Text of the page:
Help support TMP

1:72nd IMEX Union Soldiers

Union Infantry
Product #
Suggested Retail Price
no longer available

Back to Showcase

Personal logo Dye4minis Supporting Member of TMP writes:

I really enjoyed your article. I have also recently got the bug to do 1/72nd or 20mm figures. I will do mainly dioramas in the meantime. As for Airfix figures, indeed, many are in 1/76 scale while others may be 1/72nd. If in doubt, just look at the box as the scale of the contents is clearly marked. I was happy to see them re-release the WWII Japanese and WII Russians in 2022. Fond childhood memories for those boys!

Not well known in the US, there are many 1/72nd scale makers in Europe- some of the sculptors rival the Perry twins! (Massimo Costa especially…42nd Blackwatch is his company but has sculpted for several others like Fraznap).

After doing mostly 10mm and smaller, 20mm is a great change of pace.

Revision Log
29 September 2017page first published

Areas of Interest

American Civil War

Featured Hobby News Article

Featured Link

Top-Rated Ruleset

One-Hour Skirmish Wargames

Rating: gold star gold star gold star gold star gold star gold star gold star gold star 

Featured Profile Article

Report from Bayou Wars 2006

The Editor heads for Vicksburg...

Featured Book Review

7,167 hits since 29 Sep 2017
©1994-2024 Bill Armintrout
Comments or corrections?

Personal logo Editor in Chief Bill The Editor of TMP Fezian writes:

When Osprey published the late John Hill's Across A Deadly Field, I thought that it looked like something I would like to try: a regimental-level ACW game. (I know the reviews have been mixed, but I can make up my own mind…)

Across A Deadly Field

Rather than try to refurbish my older armies, I was in the mood for new armies. I had unpainted 'reserves' in 2mm, 6mm, 15mm and 25mm, but I decided to try something completely new for me: soft plastic figures.

IMEX Union Infantry

Back in the very early days of TMP, IMEX contacted me about doing some articles featuring their new (at the time) ACW series. They sent me the sample boxes, but before we got any further into the planning, they 'disappeared' on me – I couldn't get any further response from them, so I shelved the boxes and moved on.

So now it's 2017. IMEX is still around, but they no longer list their ACW series on their website. But that doesn't mean I can't put these figures onto the game table finally!

So I sent the figures off to our friends at Fernando Enterprises in Sri Lanka, knowing that they've got experience with soft plastic figures, and even more experience painting ACW figures.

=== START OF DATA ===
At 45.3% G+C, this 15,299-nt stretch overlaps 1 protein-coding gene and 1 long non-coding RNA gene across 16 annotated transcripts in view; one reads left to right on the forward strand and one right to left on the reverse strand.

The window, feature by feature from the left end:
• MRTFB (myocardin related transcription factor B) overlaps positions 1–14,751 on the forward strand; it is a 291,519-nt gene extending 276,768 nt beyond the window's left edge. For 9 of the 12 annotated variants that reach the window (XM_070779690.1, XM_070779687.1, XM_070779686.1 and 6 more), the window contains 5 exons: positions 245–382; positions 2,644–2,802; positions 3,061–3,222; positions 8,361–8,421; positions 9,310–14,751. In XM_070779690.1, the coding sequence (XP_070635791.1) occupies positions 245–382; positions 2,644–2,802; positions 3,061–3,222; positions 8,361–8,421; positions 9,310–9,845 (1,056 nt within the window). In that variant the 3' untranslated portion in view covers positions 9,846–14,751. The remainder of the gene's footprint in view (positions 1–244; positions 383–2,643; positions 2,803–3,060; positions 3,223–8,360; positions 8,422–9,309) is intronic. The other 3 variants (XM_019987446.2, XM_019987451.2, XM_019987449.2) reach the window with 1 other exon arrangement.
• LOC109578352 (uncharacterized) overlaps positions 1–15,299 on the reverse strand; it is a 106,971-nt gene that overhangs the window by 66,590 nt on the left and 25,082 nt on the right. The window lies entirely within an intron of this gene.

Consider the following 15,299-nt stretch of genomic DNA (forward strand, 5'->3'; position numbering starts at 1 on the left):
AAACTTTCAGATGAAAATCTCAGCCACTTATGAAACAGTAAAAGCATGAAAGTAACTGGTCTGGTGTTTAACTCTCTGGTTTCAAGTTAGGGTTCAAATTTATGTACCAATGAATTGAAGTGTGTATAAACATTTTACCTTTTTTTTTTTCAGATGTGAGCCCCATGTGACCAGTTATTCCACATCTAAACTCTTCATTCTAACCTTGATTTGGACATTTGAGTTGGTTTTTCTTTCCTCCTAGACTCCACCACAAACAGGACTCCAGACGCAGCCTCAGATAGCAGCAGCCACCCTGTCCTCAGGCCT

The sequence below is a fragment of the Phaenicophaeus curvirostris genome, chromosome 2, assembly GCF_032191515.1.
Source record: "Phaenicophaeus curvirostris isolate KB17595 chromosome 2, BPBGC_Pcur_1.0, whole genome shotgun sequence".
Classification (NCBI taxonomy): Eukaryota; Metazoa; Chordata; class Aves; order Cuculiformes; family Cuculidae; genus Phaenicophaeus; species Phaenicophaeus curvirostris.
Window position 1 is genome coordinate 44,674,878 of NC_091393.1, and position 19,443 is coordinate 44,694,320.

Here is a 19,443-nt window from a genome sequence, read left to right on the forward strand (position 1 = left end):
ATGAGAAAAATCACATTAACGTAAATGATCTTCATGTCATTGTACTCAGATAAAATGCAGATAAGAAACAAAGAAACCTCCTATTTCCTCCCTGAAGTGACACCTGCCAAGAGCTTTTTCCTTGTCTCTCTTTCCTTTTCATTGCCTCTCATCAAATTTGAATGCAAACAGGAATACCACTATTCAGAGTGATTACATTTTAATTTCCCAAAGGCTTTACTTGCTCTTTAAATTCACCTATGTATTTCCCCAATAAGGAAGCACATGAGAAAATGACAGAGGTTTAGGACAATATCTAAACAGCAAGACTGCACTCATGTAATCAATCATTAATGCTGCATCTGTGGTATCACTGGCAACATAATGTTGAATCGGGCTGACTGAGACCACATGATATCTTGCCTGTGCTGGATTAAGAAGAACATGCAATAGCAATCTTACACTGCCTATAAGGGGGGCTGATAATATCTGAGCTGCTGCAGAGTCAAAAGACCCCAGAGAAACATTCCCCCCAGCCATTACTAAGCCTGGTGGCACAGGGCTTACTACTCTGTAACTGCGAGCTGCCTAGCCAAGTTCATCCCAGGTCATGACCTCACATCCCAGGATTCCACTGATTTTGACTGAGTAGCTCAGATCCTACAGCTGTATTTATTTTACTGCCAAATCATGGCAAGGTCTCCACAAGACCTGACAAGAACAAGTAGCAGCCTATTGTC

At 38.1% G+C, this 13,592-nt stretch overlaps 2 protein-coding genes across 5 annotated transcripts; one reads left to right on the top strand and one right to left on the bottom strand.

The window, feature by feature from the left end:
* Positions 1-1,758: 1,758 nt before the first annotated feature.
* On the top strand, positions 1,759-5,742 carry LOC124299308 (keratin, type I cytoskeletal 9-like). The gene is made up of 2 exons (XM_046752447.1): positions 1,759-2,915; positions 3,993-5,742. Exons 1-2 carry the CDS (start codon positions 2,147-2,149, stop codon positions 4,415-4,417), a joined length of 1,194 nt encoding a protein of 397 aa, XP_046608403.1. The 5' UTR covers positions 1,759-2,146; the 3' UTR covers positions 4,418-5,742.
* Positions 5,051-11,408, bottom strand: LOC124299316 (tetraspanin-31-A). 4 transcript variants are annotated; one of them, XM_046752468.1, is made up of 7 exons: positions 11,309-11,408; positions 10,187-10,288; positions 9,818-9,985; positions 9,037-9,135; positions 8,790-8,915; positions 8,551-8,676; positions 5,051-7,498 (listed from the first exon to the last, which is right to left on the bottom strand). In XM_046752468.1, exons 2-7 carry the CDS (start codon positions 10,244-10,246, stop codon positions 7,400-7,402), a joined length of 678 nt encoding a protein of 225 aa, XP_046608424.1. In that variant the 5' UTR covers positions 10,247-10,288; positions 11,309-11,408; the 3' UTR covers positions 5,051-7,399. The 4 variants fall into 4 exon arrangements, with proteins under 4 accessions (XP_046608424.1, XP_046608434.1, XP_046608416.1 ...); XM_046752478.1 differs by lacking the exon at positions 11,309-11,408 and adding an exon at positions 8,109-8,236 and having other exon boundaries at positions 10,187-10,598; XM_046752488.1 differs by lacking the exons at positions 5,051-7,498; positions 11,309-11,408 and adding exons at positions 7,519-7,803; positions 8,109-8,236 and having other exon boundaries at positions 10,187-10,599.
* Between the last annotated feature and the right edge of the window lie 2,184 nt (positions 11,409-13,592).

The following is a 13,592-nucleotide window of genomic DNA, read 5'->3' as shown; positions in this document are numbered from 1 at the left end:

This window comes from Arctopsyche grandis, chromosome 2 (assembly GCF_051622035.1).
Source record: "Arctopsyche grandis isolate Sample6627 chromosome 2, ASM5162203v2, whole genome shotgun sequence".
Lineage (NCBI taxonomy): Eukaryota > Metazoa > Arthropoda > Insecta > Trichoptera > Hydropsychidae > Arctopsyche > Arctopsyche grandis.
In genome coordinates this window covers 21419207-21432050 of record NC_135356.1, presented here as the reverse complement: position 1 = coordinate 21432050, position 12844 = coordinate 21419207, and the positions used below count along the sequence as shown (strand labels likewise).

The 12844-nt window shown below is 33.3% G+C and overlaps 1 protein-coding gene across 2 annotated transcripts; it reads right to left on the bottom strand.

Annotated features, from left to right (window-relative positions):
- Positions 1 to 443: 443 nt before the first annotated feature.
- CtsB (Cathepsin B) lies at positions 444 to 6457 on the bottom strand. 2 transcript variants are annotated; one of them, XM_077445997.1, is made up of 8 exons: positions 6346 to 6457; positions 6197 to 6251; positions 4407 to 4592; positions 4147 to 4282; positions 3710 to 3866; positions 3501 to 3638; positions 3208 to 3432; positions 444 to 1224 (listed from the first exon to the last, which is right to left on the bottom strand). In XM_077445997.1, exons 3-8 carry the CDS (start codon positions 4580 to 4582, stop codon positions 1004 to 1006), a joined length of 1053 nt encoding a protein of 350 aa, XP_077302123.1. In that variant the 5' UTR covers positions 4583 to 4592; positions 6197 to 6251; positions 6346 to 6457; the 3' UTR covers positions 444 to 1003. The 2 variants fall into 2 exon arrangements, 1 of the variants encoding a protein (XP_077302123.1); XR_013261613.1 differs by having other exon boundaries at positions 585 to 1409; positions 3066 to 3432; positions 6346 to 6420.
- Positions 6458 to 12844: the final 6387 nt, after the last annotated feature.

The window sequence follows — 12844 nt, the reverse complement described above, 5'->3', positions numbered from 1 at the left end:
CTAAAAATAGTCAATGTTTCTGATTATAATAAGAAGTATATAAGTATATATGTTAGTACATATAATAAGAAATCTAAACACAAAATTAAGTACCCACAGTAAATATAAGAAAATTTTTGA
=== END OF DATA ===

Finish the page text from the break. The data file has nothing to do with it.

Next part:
By the time the painted figures came back from Sri Lanka, I had read the supplements to Across A Deadly Field and I was quite taken with the optional basing suggestion: to use generic bases and separate command stands.

One of the oddities of Across A Deadly Field is that it doesn't specify base sizes for 1:72nd figures, and since I was eventually going to field both armies, I decided I could go with whatever looked right to me: 40mm wide by 30mm deep. So, using Litko 3mm wooden bases, I based the figures up into 3-man and 2-man bases. (There are no 1-man bases in the optional rules.)

Union soldiers

From a single box, I was able to make ten of these infantry bases (one is not pictured).

Union soldiers

It's not a big force, but it's a start!

Union soldiers

There are 50 figures in the set, in 50 poses.

Union soldiers

The only pose I didn't use was the "guy sitting on barrel drinking." (Two of those in the box.)

Union soldiers

The original figures are in soft blue plastic.

Union soldiers

I had assumed – never a good idea! – that the painting service would use an appropriate primer for the soft plastic figures.

Union soldiers

I discovered that the paint job was very fragile, particularly the rifles and ankles – you could actually hear the paint crack if the figures were flexed.

Union soldiers

Therefore, I did a lot of painting repairs where the paint had cracked.

Union soldiers

Fortunately, the paint jobs were much more robust once I based, flocked, and sealed them. I haven't had any problems since.

Union soldiers

I've since sent a new batch of figures to the painters, but this time I primed them myself. Those figures turned out much better. grin (But I haven't based them yet.)

Union soldiers

As far as I can tell, these figures are no longer being manufactured, but they seem easy to pick up from retailers.

Union command stand

The optional rules suggest creating command stands which have no particular game function except that you can pair them with 'generic' infantry stands to create specific formations. I used 20mm wide by 30mm deep bases, with a strip of Litko FlexSteel at the back of the base.

Union command stand

Labels made with blue magnetic sheet will stick on the FlexSteel but it's a very weak pull.

Union formation

Here's what a formation looks like.

Union formation

The player can easily see the unit identification.

Union formation

Smaller formations may need only a single infantry base. Larger formations may have as many as four infantry bases.

Union formation

For command figures, I used the pointing leader, bugler, and flagbearer.

Union formation

The bases are lined on the bottom with FlexSteel so they will stay put in their storage boxes.